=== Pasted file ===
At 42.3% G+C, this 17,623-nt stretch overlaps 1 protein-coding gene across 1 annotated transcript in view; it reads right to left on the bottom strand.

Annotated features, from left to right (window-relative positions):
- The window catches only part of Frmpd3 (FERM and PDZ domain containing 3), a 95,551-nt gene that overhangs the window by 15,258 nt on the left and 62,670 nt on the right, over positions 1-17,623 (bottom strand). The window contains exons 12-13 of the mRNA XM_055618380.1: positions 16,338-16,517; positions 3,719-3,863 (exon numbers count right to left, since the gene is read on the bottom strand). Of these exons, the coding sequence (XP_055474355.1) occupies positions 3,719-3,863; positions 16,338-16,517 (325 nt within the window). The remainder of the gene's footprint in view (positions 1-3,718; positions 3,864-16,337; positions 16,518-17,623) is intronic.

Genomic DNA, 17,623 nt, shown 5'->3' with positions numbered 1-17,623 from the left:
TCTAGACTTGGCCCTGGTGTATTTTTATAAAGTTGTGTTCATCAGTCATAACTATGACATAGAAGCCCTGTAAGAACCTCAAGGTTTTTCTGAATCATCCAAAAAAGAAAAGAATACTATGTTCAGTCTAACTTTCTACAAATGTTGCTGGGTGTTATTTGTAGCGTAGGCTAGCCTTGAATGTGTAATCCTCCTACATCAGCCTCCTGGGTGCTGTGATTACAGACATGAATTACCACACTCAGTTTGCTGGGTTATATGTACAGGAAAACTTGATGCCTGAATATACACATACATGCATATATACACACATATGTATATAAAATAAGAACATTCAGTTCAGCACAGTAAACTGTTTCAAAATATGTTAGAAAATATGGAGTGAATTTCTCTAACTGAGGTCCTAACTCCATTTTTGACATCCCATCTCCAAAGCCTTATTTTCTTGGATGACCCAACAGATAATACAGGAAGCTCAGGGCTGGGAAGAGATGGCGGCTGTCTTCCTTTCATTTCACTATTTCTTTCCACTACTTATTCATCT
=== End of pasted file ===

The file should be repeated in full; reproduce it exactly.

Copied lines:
At 42.3% G+C, this 17,623-nt stretch overlaps 1 protein-coding gene across 1 annotated transcript in view; it reads right to left on the bottom strand.

Annotated features, from left to right (window-relative positions):
- The window catches only part of Frmpd3 (FERM and PDZ domain containing 3), a 95,551-nt gene that overhangs the window by 15,258 nt on the left and 62,670 nt on the right, over positions 1-17,623 (bottom strand). The window contains exons 12-13 of the mRNA XM_055618380.1: positions 16,338-16,517; positions 3,719-3,863 (exon numbers count right to left, since the gene is read on the bottom strand). Of these exons, the coding sequence (XP_055474355.1) occupies positions 3,719-3,863; positions 16,338-16,517 (325 nt within the window). The remainder of the gene's footprint in view (positions 1-3,718; positions 3,864-16,337; positions 16,518-17,623) is intronic.

Genomic DNA, 17,623 nt, shown 5'->3' with positions numbered 1-17,623 from the left:
TCTAGACTTGGCCCTGGTGTATTTTTATAAAGTTGTGTTCATCAGTCATAACTATGACATAGAAGCCCTGTAAGAACCTCAAGGTTTTTCTGAATCATCCAAAAAAGAAAAGAATACTATGTTCAGTCTAACTTTCTACAAATGTTGCTGGGTGTTATTTGTAGCGTAGGCTAGCCTTGAATGTGTAATCCTCCTACATCAGCCTCCTGGGTGCTGTGATTACAGACATGAATTACCACACTCAGTTTGCTGGGTTATATGTACAGGAAAACTTGATGCCTGAATATACACATACATGCATATATACACACATATGTATATAAAATAAGAACATTCAGTTCAGCACAGTAAACTGTTTCAAAATATGTTAGAAAATATGGAGTGAATTTCTCTAACTGAGGTCCTAACTCCATTTTTGACATCCCATCTCCAAAGCCTTATTTTCTTGGATGACCCAACAGATAATACAGGAAGCTCAGGGCTGGGAAGAGATGGCGGCTGTCTTCCTTTCATTTCACTATTTCTTTCCACTACTTATTCATCT